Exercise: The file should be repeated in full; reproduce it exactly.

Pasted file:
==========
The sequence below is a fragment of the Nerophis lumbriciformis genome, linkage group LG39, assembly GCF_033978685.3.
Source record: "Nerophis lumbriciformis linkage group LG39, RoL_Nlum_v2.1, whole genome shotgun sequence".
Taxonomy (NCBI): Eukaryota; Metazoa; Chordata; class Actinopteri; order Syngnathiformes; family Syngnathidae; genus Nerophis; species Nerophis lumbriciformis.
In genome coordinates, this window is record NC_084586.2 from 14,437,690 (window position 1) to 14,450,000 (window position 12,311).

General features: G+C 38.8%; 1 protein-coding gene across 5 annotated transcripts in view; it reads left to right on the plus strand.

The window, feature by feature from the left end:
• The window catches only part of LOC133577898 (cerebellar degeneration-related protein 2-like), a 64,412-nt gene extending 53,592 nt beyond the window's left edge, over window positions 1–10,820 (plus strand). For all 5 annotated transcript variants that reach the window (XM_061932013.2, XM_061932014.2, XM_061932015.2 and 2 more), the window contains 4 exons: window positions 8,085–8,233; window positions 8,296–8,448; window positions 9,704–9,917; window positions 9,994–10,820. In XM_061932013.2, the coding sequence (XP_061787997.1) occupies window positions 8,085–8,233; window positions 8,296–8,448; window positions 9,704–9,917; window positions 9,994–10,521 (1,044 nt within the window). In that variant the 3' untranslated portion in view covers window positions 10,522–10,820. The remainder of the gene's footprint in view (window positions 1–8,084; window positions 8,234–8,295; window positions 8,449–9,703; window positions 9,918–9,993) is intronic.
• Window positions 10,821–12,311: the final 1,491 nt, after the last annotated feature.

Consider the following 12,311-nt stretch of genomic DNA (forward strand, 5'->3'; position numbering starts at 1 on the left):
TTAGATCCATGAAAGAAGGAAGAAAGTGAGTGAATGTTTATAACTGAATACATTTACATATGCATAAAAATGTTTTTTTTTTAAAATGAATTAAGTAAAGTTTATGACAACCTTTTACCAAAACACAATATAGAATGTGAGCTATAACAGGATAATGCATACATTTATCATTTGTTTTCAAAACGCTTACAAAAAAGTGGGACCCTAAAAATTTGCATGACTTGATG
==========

The sequence below is a fragment of the Nerophis lumbriciformis genome, linkage group LG39, assembly GCF_033978685.3.
Source record: "Nerophis lumbriciformis linkage group LG39, RoL_Nlum_v2.1, whole genome shotgun sequence".
Taxonomy (NCBI): Eukaryota; Metazoa; Chordata; class Actinopteri; order Syngnathiformes; family Syngnathidae; genus Nerophis; species Nerophis lumbriciformis.
In genome coordinates, this window is record NC_084586.2 from 14,437,690 (window position 1) to 14,450,000 (window position 12,311).

General features: G+C 38.8%; 1 protein-coding gene across 5 annotated transcripts in view; it reads left to right on the plus strand.

The window, feature by feature from the left end:
• The window catches only part of LOC133577898 (cerebellar degeneration-related protein 2-like), a 64,412-nt gene extending 53,592 nt beyond the window's left edge, over window positions 1–10,820 (plus strand). For all 5 annotated transcript variants that reach the window (XM_061932013.2, XM_061932014.2, XM_061932015.2 and 2 more), the window contains 4 exons: window positions 8,085–8,233; window positions 8,296–8,448; window positions 9,704–9,917; window positions 9,994–10,820. In XM_061932013.2, the coding sequence (XP_061787997.1) occupies window positions 8,085–8,233; window positions 8,296–8,448; window positions 9,704–9,917; window positions 9,994–10,521 (1,044 nt within the window). In that variant the 3' untranslated portion in view covers window positions 10,522–10,820. The remainder of the gene's footprint in view (window positions 1–8,084; window positions 8,234–8,295; window positions 8,449–9,703; window positions 9,918–9,993) is intronic.
• Window positions 10,821–12,311: the final 1,491 nt, after the last annotated feature.

Consider the following 12,311-nt stretch of genomic DNA (forward strand, 5'->3'; position numbering starts at 1 on the left):
TTAGATCCATGAAAGAAGGAAGAAAGTGAGTGAATGTTTATAACTGAATACATTTACATATGCATAAAAATGTTTTTTTTTTAAAATGAATTAAGTAAAGTTTATGACAACCTTTTACCAAAACACAATATAGAATGTGAGCTATAACAGGATAATGCATACATTTATCATTTGTTTTCAAAACGCTTACAAAAAAGTGGGACCCTAAAAATTTGCATGACTTGATG